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For the 1967 model year, Chevrolet introduced the most powerful Corvette to date – the L71 427. Utilizing 11:1 compression, an aggressive solid-lifter camshaft, large valve heads, and three two-barrel Holley carburetors, the L71 package delivered 435 bhp at 5,800 rpm. Coupled to a close-ratio four-speed gearbox, the 427/435 delivered monumental performance and, for the first time ever, a showroom stock Corvette was capable of a sub-13-second quarter mile.
Not only was the L71 Corvette fast in a straight line, its independent suspension, four-wheel disc brakes, and optional Posi-Traction rear end made it a well-rounded sports car that rivaled the finest European offerings.
In testing the new 427/435 Corvette, Car & Driver found that the vacuum-operated three-carb setup “results in an astoundingly tractable engine and uncannily smooth engine response. As soon as it’s rolling, say at 500 rpm, you can push the throttle to the floor and the car just picks up with a turbine-like swelling surge of power that never misses a beat all the way up to its top speed of over 140 mph.”
One of only a limited number of big-block roadsters delivered in Sunfire Yellow with white upholstery, this Corvette was specified with some of the most desirable performance features General Motors offered in 1967.
Ordered with the range-topping L71-code engine, close-ratio M21 gearbox, transistor ignition, dual side exhausts, Posi-Traction axle, vacuum-power disc brakes, and F41 special suspension, this Corvette was one of the most potent American production cars of its day.
In addition to its impressive selection of high-performance equipment, the Corvette was generously outfitted with convenience options, such as a black vinyl hard top, whitewall tires, power windows, power headlamps, tinted glass, telescopic steering wheel, shoulder harnesses, speed-warning equipment, and headrests.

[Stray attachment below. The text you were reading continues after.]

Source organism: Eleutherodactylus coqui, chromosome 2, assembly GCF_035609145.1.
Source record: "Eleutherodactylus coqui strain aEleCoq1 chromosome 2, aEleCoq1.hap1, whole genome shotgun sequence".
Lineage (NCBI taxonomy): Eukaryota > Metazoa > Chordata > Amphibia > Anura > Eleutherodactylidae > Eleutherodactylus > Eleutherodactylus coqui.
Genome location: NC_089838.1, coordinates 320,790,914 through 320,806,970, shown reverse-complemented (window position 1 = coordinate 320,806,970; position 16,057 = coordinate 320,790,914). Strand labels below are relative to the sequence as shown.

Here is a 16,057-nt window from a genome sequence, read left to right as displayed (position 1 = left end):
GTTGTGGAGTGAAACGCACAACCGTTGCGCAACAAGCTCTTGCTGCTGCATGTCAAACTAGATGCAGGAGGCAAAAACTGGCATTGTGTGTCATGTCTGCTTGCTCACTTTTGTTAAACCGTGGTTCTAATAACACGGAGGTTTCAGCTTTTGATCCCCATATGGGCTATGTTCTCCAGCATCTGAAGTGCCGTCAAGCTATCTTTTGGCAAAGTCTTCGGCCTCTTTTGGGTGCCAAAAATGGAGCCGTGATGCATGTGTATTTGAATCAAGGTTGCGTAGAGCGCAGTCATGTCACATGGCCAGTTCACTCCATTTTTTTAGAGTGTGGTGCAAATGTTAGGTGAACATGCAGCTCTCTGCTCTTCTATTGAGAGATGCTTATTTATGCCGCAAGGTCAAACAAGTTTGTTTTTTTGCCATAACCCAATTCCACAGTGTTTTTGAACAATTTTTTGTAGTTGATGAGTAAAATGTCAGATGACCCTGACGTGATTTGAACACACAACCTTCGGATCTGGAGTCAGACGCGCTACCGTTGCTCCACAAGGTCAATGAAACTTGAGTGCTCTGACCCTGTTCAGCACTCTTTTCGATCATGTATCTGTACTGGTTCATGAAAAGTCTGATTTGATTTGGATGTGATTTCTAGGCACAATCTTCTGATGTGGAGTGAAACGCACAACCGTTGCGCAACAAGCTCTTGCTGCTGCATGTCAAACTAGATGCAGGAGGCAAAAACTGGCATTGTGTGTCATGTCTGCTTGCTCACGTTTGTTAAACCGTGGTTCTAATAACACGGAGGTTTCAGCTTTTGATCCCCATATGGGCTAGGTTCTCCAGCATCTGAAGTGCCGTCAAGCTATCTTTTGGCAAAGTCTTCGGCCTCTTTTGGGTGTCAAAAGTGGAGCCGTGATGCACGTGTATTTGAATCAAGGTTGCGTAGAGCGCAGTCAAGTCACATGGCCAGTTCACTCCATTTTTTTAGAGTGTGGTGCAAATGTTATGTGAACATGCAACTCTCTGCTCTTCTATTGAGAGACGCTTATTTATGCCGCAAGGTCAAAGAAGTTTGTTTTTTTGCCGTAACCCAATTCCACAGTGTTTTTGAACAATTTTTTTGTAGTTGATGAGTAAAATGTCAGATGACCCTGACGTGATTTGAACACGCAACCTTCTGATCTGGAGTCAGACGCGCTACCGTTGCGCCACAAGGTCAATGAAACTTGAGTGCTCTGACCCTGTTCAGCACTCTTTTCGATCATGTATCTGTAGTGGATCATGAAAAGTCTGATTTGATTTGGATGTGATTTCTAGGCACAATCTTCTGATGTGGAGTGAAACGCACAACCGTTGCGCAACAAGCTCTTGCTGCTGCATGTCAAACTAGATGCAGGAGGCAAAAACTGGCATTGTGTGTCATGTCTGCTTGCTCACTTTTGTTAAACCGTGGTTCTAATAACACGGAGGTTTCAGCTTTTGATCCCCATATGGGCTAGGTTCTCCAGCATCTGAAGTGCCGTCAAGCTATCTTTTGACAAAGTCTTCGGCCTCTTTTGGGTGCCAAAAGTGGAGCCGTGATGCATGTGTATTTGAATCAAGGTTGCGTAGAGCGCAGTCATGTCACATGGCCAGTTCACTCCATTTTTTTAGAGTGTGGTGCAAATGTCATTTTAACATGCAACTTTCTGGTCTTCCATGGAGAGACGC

With a remarkable combination of rare factory options, this was a phenomenally expensive Corvette, carrying a sticker price of $5,878.55.
Originally delivered to Burt Chevrolet in Englewood, Colorado, the 427/435 Roadster was first sold to Dr. Louis Roussalis of Casper, Wyoming. In 1969, Gary Kniss of Bayard, Nebraska, acquired the 16,000-mile Corvette and is believed to have retained it for nearly two decades. In 1988, well-known collector Malcolm Winer added the highly original two-owner car to his collection, where it remained until 2009, at which time it was sold to a fellow Southern California Corvette enthusiast.
In 2009 and again in 2012, this wonderfully original Corvette was awarded the prestigious Bloomington Gold SURVIVOR Award, confirming that it “remains over 50% unrestored, un-refinished, or unaltered,” with finishes good enough to use as a guide for authentic, factory- original color. In further judged competition, the 427/435 received Bloomington Gold’s Silver Certificate.
Beyond its impressive awards, this L71 Corvette is offered with important documents, including the tank sticker, Protect-O-Plate, and warranty book – all of which testify to this car’s remarkable specifications and provenance. Copies of the Bloomington Gold judging sheets, along with the SURVIVOR certificates and pins accompany the sale of the car and are available for review.
Ideally optioned, well documented and possessing an irreplaceable patina, this 427/435 Roadster is an exceptional example of a rare breed. For the collector who has been searching for a unique, big-block Stingray, we encourage serious consideration of this spectacular Corvette.